Story Untold: “I Would Never Want to Lose the Addict Part of Me, Because It’s All the Best Parts of Me”

Charlie Engle

Charlie Engle is not like most people. For one thing, he’s run across the Sahara Desert — a feat that turned into a documentary narrated by none other than Matt Damon. He’s “summited ice-covered volcanoes, swam with crocodiles, and served a stint in federal prison.” Making the North Carolina-based writer and ultramarathon runner’s story even more improbable is that he’s accomplished everything after overcoming a life-threatening drug and alcohol addiction.

Engle had always been an athlete. After running a five-minute mile in Grade 8, he went on to star in six sports throughout high school. It was only after starting university at North Carolina that he discovered another, more destructive talent.

“I figured out very quickly that I was an absolute brilliant, All-American drinker,” says Engle. “And that became — unfortunately for me — my hobby to begin with, and then my vocation later, and then it became the thing that sort of sustained me.”

What started with alcohol turned to cocaine — which, in the United States of the 1980s, came to define an era of drug use.

“I did a couple of lines, and it was like some super light switched on in my head, and it didn’t really switch off again for ten years,” says Engle. “I had lots of friends in college that could do a little bit, and party and have some fun, and actually go to bed and get up and go to class the next day. I was not that guy.”

“It seemed like there was nothing I couldn’t do. And then of course, twenty minutes later, you need more of it, and then it starts all over again.” – Charlie Engle

No longer attending class, Engle eventually left the University of North Carolina in his junior year and moved in with his father in California. He describes the next ten years as “chasing that first experience and trying to match that initial [high].”

“Addicts are suckers for their inner addict,” says Engle. “That’s the voice that gets listened to, and it’s a very hard voice to resist.”

The tipping point, he says, came in July of 1992 after the birth of his firstborn son. Vowing to get clean, he nonetheless ended up on a lengthy crack cocaine binge in Wichita, Kansas, during which his car ended up littered with bullet holes that were intended for him.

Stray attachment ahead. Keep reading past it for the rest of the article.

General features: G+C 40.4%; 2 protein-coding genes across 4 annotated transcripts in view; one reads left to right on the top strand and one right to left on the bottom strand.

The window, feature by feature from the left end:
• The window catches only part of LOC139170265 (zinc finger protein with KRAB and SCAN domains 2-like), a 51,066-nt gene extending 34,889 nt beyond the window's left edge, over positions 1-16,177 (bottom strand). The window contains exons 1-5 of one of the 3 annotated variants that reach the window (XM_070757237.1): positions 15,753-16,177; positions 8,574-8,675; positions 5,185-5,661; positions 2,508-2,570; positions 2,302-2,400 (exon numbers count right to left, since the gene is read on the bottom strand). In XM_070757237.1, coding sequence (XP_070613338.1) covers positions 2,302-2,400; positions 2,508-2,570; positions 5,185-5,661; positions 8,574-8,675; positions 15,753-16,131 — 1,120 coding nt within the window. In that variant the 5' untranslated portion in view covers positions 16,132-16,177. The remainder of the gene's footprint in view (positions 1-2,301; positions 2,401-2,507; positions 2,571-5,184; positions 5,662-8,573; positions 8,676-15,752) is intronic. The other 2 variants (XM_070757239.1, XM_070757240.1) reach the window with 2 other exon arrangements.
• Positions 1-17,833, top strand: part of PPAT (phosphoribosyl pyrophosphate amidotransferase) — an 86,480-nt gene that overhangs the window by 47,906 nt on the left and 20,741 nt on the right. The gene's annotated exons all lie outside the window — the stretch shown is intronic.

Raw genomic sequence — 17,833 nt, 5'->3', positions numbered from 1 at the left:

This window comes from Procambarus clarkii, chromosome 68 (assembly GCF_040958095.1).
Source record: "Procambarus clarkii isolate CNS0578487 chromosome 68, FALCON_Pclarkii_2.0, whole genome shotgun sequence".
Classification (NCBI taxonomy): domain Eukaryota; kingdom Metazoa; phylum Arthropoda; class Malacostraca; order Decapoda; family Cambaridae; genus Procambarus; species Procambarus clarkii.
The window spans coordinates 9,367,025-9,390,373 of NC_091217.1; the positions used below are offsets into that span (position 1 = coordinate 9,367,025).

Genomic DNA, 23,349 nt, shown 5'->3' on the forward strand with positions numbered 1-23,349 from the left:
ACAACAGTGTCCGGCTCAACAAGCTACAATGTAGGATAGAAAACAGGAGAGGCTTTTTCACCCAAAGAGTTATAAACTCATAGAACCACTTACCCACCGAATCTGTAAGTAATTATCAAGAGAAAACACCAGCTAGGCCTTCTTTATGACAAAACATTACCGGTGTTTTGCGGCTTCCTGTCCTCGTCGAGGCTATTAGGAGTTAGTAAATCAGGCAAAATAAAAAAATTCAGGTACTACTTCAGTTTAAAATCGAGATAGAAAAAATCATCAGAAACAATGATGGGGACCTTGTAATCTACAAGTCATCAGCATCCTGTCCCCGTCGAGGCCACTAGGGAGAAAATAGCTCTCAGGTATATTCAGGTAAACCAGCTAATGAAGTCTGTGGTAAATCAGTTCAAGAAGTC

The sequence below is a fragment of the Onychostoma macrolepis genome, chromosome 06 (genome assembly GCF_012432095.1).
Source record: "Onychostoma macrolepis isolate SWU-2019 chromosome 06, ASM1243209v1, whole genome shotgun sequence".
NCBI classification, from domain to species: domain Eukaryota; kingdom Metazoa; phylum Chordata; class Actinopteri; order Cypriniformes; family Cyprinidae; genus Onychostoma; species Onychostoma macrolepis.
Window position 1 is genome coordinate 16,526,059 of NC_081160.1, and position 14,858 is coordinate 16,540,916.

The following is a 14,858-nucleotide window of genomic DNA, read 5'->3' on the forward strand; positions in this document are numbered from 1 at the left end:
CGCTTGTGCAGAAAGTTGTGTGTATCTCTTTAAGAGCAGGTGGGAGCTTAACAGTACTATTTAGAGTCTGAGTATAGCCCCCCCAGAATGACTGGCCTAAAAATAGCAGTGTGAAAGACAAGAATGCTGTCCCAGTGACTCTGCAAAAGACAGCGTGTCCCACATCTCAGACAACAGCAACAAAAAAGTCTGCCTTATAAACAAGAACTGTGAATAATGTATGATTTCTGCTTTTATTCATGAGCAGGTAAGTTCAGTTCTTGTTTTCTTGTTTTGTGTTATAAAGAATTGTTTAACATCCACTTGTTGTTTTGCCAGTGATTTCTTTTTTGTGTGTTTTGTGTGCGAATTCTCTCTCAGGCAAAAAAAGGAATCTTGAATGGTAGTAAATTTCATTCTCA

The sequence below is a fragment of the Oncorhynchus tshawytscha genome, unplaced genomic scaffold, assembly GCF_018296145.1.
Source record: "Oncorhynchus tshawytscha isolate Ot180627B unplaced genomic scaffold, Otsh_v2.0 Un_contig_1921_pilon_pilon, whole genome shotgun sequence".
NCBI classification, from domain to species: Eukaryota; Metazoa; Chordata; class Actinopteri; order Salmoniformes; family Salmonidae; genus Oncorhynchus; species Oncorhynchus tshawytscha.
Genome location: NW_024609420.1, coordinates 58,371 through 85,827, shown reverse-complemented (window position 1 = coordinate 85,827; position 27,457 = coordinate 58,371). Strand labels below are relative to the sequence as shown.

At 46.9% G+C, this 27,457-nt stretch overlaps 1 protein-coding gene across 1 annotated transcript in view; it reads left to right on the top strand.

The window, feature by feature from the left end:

“Nobody else could save me,” says Engle. “I thought my son could actually be my saviour. I thought he could stop me from being a drug addict. And the final dose of reality [was] understanding that there was no one but me that could actually make that happen.”

Newly sober, Engle turned to the one thing that made him feel alive: running. He started entering marathons, and then ultramarathons — running through jungles, over mountains, and in races around the world. One day, a friend — Canadian Ray Zahab — floated the idea of running across the Sahara.

“You know, the why was as simple as no one had ever done it before,” says Engle, “and there are very few firsts in the endurance world that are left anymore. It gave us this incredible opportunity to see if we could do something that had never been done.”

“Seeing the world through the soles of my feet is so much more satisfying and meaningful than seeing it from the passenger seat of a tour bus. That’s what running has done for me. It’s given me a relatable way to see the world.” – Charlie Engle

Joined by Kevin Lin, another ultramarathon runner from Taiwan, the two embarked on the challenge in November of 2006, running through six countries and nearly 7,000 kilometres from Senegal to Egypt. Engle partnered with narrator Damon to create H20 Africa — an initiative which has since become — with the goal of bringing clean water to communities along the Sahara route.

Now 25 years sober and a motivational speaker, Engle has turned his life’s story into the memoir Running Man. The story captures Engle’s peaks and valleys, from the depths of addiction, to the vastness of the Sahara, to his time behind prison bars.

“I would never want to lose the addict part of me, because it’s all the best parts of me,” says Engle.

“If I’m not drinking and using, it’s the thing that’s made me successful in some things; it’s the thing that’s made me good at some things. And it’s given me drive and determination, and quirkiness and humour. You know, you can only throw up on your shoes so many frickin’ times and not laugh about it.”

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Story Untold: “I Had Every Strike Against Me”

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Very few voices can cut through a room like Wali Shah’s. The Mississauga-raised spoken word artist’s signature baritone has led him to appearing on MTV with Selena Gomez, presenting as a TEDx speaker, performing at the Air Canada Centre, and even freestyling with Kendrick Lamar.